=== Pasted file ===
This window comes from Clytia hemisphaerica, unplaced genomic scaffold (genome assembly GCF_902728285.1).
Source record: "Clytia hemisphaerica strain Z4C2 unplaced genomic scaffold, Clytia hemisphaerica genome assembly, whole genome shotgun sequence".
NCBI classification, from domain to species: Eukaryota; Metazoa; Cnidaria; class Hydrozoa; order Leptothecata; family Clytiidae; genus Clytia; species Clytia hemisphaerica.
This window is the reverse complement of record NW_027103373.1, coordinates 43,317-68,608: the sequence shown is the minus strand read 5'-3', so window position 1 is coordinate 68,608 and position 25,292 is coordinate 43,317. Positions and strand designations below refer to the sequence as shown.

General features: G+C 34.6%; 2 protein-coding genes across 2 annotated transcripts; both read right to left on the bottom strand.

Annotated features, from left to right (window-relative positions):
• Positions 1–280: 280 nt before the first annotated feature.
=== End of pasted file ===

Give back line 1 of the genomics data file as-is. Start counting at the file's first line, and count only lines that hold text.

This window comes from Clytia hemisphaerica, unplaced genomic scaffold (genome assembly GCF_902728285.1).